July is usually my favorite month of the year, though these past two ones have been unusually difficult for some reason. I apologize for the sudden lack of content, though some decidedly strange circumstances ended up interfering with my writing process. For instance, my internet went down at the end of this month, resulting in this update post being delayed. I didn’t even get to see any films at home, though I personally blame that on Stranger Things.
Despite not selling as many copies as its direct predecessor, King’s Quest VI was yet another success for Sierra’s flagship franchise upon its 1992 release. While King’s Quest V was a major step up from its own direct predecessor in terms of presentation and gameplay, King’s Quest VI ironed out a majority of its flaws. The untrained office employees were replaced by professional voice actors. Combined with more user-friendly design choices and sensible puzzle solutions, there was little question King’s Quest VI managed to be the pinnacle of the franchise as soon as it debuted. Even if making a sequel was the logical thing to do, series creator Roberta Williams had her work cut out for her.
During this time, Disney’s success after having fully recovered from a nearly fatal slump in the 1980s effected what is believed to be the studio’s renaissance. The film most commonly cited for starting this era was The Little Mermaid in 1989. This triumph was then followed up by Beauty and the Beast in 1991 and Aladdin in 1992. All three of these films are beloved classics by anyone versed in the medium – and even those who aren’t. Realizing just how much life these films breathed into the medium, the Sierra staff sought to capture that energy and transplant it into the next King’s Quest installment.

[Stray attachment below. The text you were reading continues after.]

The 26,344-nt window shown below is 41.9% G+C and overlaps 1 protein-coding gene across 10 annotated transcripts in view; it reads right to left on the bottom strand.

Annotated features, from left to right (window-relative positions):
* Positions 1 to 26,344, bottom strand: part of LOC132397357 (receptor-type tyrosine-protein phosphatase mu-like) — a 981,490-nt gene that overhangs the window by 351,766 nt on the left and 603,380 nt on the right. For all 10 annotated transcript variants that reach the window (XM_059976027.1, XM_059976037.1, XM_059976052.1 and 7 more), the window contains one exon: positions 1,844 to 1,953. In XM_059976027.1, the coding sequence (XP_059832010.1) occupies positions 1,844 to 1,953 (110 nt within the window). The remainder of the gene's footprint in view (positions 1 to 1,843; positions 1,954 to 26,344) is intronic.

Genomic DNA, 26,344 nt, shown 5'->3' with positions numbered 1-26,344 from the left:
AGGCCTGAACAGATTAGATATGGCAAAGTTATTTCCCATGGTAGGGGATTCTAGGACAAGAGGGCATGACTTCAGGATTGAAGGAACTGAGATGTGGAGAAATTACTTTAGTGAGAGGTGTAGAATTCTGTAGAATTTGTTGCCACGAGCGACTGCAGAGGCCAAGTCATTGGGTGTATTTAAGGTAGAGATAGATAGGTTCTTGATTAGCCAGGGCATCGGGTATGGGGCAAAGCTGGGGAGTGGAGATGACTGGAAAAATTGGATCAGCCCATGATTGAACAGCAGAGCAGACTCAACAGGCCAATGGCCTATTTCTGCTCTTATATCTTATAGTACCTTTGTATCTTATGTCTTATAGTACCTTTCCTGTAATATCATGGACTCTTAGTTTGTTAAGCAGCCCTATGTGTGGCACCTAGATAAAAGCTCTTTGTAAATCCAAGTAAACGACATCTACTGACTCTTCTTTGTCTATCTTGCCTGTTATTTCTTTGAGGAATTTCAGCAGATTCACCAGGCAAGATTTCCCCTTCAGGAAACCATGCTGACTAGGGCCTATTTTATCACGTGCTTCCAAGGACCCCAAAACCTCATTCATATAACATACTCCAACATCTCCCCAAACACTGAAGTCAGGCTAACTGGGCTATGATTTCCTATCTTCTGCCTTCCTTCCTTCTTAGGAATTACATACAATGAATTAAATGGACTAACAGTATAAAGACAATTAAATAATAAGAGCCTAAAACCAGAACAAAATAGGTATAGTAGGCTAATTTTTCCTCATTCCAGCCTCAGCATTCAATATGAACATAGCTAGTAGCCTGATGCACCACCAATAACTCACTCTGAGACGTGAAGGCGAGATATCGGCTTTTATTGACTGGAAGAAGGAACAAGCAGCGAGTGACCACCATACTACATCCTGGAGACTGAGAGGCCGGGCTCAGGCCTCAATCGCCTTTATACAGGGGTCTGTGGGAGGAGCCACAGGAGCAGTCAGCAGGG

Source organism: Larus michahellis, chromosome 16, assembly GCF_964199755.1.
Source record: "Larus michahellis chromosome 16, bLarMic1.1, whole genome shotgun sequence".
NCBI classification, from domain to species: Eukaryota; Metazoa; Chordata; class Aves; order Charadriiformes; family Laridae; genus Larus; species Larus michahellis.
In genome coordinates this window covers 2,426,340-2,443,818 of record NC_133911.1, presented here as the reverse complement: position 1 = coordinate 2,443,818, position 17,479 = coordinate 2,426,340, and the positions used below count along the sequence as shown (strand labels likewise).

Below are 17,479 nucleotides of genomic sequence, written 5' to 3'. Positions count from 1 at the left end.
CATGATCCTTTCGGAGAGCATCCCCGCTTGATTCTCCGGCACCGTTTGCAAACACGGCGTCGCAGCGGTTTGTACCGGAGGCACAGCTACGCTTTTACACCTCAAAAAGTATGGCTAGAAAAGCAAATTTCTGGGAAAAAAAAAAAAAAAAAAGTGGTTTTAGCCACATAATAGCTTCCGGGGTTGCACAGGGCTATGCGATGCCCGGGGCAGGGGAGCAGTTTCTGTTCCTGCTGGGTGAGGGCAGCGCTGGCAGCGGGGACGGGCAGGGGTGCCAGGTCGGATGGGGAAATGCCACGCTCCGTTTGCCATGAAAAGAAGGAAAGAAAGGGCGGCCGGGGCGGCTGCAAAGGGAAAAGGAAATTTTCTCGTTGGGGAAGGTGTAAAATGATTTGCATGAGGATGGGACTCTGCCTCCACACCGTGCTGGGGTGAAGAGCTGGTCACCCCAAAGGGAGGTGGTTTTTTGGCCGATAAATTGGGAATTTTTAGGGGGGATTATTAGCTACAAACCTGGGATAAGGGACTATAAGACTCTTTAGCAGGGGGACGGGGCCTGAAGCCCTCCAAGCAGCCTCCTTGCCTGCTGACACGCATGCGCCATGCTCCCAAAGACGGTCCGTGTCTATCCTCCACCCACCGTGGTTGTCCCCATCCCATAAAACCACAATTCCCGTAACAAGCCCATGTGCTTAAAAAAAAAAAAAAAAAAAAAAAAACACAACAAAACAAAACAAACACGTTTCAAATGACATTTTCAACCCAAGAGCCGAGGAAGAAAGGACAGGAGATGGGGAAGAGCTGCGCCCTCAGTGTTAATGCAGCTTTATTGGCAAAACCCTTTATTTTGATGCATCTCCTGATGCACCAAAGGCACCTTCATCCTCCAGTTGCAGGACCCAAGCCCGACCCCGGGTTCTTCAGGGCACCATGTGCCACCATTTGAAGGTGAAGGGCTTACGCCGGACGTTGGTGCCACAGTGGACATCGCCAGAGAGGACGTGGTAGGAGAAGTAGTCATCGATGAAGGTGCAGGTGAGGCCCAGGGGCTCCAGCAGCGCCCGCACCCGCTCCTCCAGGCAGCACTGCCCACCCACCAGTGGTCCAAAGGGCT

With the rising popularity of the CD-ROM format, Ms. Williams had begun drafting ideas for a game featuring heavy amounts of full-motion video footage. Its name was to be Phantasmagoria. As a result of her busy schedule, she helmed the development of King’s Quest VII alongside two other new directors: Lorelei Shannon and Andy Hoyos. Even so, Ms. Williams was enthusiastic about the project, often bouncing ideas off of Ms. Shannon. It was to the point where they were sad when the planning process came to an end, for Ms. Shannon believed they could have devised new ideas for the next two years.
In order to make as good of an impression as possible, Sierra’s co-founder, Ken Williams, had the idea to contact an up-and-coming animation studio known as Pixar. They had made a favorable impression on animation enthusiasts with their collection of short films, and were in the process of creating their theatrical debut: Toy Story. To Mr. Williams’s surprise, he received a call from Pixar founder Steve Jobs almost immediately after proposing a possible collaboration. Unfortunately for Sierra, the plan fell through when it became clear the Pixar team was far too busy to entertain making a short film for them. To bring their vision of an interactive cartoon into reality, Sierra contracted four animation houses: Animation Magic Inc., Dungeon Ink & Paint, LA West Film Production, and Animotion.
Despite the fact that most of these animators had limited experience in computer gaming, the development cycle proceeded fairly smoothly. The project eventually saw its completion in November of 1994 under the name King’s Quest VII: The Princeless Bride. Being the seventh installment of a long-running franchise, King’s Quest VII had no problems finding an audience, selling 3.8 million copies within the next eighteen months. However, while fans and critics alike were enthusiastic about the series’ previous entries, the seventh left them divided. Some disliked the Disney-inspired presentation while others had nothing but praise for it. Although many games to follow the franchise’s pinnacle gain a new lease on life with the power of hindsight, King’s Quest VII remains a divisive entry to this very day. Was it even possible for Sierra to successfully follow up a game as beloved as King’s Quest VI?